Plans to revive the West Midlands economy by handing billions to Local Enterprise Partnerships have been thrown into confusion after Business Secretary Vince Cable ruled them out.
His surprise intervention is a major blow to proposals drawn up by Conservative peer Lord Heseltine, West Midland councils and business leaders, which were presented to the Chancellor in March.
But Greater Birmingham and Solihull Local Enterprise Partnership (LEP) chairman Andy Street claimed Dr Cable was out of touch with the rest of the Cabinet – where plans to divert funding to LEPs had strong backing.
Mr Street said: “I think Vince Cable is wrong. He doesn’t seem to agree with this other government colleagues.”
The Birmingham plan was a result of a three-month inquiry led by Lord Heseltine, the former Deputy Prime Minister, and included proposals to improve transport infrastructure around Birmingham Airport, improve education and training in the region and fight poverty.
The measures, known as the Greater Birmingham Project, would be led by the Greater Birmingham and Solihull Local Enterprise Partnership, with funding from central government. It followed an earlier report last year in which Lord Heseltine set out plans to revolutionise the way government supports economic development.
He proposed creating a pot of money of up to £70 billion for LEPs across the country to bid for, with the cash coming from the abolition of a series of schemes managed by central government.
And George Osborne, the Chancellor, appeared to accept the proposals in the March Budget, when he announced plans for a “single pot” of funding for LEPs.
Under the Treasury’s proposals, they would bid for a share of the cash, with some receiving more than others depending on the quality of their proposals.
It would place LEPs at the forefront of efforts to back industry and boost the economy – with the Greater Birmingham and Solihull LEP leading the way.
But speaking to regional newspapers at Westminster, Dr Cable cast doubt on the plans by announcing he wanted the cash to go to democratically-elected councils instead.
The Business Secretary said LEPs were not democratic and did not have the resources to manage large sums of money.
He said: “There is a genuine concern about LEPs themselves – hardly any of them come up to me and say they’d like billions more money to spend, that’s not the way they think and it’s not the way they operate. So it’s a false premise to think that’s where we should be starting from.
“What I think they would like to do is to gradually expand their scope.
“There is an issue about their capacity because they are quite small organisations. They have a little bit of core funding.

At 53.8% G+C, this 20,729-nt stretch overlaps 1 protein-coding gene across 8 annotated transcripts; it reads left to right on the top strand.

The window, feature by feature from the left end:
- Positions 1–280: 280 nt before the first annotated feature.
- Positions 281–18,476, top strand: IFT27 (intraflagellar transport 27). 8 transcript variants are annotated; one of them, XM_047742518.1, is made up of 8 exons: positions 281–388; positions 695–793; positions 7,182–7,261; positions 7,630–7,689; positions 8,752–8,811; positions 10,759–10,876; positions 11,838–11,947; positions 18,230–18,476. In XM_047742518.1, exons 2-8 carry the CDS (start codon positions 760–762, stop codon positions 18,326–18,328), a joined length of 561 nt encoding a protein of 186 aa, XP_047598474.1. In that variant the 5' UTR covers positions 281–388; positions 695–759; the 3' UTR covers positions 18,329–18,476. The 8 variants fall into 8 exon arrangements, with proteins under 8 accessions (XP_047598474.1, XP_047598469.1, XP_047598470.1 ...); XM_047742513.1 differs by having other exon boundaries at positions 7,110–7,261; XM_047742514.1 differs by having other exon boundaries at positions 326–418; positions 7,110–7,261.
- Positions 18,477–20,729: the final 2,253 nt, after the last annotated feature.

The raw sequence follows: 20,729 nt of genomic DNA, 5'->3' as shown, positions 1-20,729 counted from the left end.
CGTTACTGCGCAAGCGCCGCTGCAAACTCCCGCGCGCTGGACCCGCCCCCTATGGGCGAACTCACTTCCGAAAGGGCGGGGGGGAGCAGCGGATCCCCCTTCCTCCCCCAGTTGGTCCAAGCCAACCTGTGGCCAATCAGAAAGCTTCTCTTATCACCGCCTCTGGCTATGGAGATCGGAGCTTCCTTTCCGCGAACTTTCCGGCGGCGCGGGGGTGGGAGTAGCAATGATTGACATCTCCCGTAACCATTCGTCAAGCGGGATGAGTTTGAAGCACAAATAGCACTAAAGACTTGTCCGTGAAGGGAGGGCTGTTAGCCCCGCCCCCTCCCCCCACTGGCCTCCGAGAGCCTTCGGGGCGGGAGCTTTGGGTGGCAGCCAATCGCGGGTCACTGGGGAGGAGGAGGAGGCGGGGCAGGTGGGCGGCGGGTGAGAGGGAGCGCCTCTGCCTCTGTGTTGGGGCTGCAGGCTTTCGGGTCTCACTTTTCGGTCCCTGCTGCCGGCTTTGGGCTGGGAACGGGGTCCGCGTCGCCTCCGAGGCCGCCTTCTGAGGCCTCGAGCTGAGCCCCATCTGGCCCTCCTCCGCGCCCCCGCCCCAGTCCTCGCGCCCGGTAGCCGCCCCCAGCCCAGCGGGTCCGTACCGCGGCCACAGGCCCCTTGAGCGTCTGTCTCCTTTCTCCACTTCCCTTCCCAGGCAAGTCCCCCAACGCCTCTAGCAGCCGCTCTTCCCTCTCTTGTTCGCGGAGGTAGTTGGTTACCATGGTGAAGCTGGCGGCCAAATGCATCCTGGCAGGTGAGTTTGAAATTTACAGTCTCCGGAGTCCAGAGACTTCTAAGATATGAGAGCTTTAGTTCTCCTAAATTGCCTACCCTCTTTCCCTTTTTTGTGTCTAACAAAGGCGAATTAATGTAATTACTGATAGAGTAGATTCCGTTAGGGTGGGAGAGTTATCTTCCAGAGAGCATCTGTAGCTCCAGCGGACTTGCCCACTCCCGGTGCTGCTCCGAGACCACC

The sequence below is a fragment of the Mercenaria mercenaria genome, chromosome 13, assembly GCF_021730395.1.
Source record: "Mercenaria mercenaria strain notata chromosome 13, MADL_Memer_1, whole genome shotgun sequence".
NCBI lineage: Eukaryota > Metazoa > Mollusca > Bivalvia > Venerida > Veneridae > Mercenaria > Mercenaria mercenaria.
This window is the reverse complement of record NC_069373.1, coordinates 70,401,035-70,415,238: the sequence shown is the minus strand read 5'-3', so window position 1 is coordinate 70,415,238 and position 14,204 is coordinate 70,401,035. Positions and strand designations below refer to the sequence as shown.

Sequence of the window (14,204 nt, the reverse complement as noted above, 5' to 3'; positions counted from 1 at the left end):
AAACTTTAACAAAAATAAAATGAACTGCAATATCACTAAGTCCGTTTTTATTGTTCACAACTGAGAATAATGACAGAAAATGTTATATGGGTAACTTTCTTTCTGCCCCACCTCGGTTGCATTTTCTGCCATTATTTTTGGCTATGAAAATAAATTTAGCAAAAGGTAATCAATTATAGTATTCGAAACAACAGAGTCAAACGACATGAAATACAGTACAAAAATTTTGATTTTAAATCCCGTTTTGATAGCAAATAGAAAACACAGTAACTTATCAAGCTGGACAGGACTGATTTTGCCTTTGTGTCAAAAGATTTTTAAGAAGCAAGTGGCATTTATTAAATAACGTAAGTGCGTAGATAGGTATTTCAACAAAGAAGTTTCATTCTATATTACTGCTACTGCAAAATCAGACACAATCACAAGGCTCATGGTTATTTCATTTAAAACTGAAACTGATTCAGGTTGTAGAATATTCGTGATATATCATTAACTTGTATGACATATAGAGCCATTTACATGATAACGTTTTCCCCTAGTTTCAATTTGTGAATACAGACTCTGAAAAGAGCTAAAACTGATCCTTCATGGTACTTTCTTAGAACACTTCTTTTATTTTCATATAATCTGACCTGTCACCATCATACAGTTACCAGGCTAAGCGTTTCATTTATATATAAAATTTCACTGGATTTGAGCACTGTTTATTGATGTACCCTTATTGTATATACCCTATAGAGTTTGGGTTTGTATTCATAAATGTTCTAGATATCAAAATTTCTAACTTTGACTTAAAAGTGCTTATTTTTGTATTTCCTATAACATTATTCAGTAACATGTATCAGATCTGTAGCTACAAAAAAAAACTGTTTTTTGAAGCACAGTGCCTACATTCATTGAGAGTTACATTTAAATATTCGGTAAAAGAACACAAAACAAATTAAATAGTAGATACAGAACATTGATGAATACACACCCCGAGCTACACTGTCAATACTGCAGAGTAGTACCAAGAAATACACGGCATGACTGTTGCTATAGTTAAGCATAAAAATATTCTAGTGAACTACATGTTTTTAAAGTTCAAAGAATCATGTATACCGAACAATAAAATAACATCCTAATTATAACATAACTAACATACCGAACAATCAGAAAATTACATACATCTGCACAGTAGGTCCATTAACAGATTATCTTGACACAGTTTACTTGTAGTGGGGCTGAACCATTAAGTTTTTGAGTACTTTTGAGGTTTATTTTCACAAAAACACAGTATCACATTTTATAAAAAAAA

“And there’s an accountability issue. Usually five to six to seven business people on a board, most of whom come from bigger companies because if you are running a small or medium-sized enterprise, you don’t want to spend an afternoon sitting in the LEP headquarters.
"That’s good, it’s not a bad model. But you can’t hand over large chunks of public money with limited controls to that kind of structure.”
He highlighted the Government’s policy of signing “city deals” with local authorities, in which they received funding in return for economic growth, and said ministers would stick with these rather than diverting cash to LEPs.
Dr Cable said: “The mechanism we prefer is the city deal, where we are dealing with accountable city councils.
“They may be a different political party but they have a basic structure and legitimacy. So the city deals are formally negotiated with the cities, the mayors or councils, and the LEPs are alongside them vetting their proposals or whatever.”
Birmingham and neighbouring authorities last year agreed a £1.5 billion “city deal” with government, which included plans to create 3,560 apprenticeships. Councils need to demonstrate that they have involved local businesses in their city deal plans in order to receive the money which means involving their local LEP, but it is councils that take the lead.
Dr Cable said: “That’s how it will happen rather than the slightly caricatured picture of Heseltine where the government just hands out billions of money to some Local Enterprise Partnership and they just spend it in the way they want.
“It’s not going to happen that way, it will happen in a variation of the city deal model.”
Dr Cable also insisted that the Government should continue to manage training and apprenticeships nationally – contradicting Lord Heseltine’s proposal that the national schemes should be scrapped, freeing around £17 billion to be distributed to LEPs.
But Speaking to the Post while launching the LEP’s Strategy For Growth, Mr Street said Dr Cable’s labelling of LEPs did not reflect the hard work and structure arranged in Greater Birmingham – which has drawn praise from the likes of the Chancellor and Communities Secretary Eric Pickles.
However, he said if the comments were aimed at improving the quality and accountability of LEPs up and down the country then it is understandable.
He said: “Every time in the past two years we have been asked to man up and prove ourselves we have given evidence and show that we have been able to use the funds to leverage private sector money.
“Whenever we have been asked to prove something we have done it.”
He added: “Vince is a wily politician. He could be saying to LEPs ‘you have got to really step up your game’ and I think that would be fair. If this is all about trying to drive improvement I would say fair enough, but as reported he was just wrong.”
George Osborne, the Chancellor, had already come out in favour of the national Heseltine proposals, he said.
“The Government are on record in saying that they agree with 81 of the 89 recommendations of the Heseltine report, and on June 29 we will find out how much money is in the single growth fund.”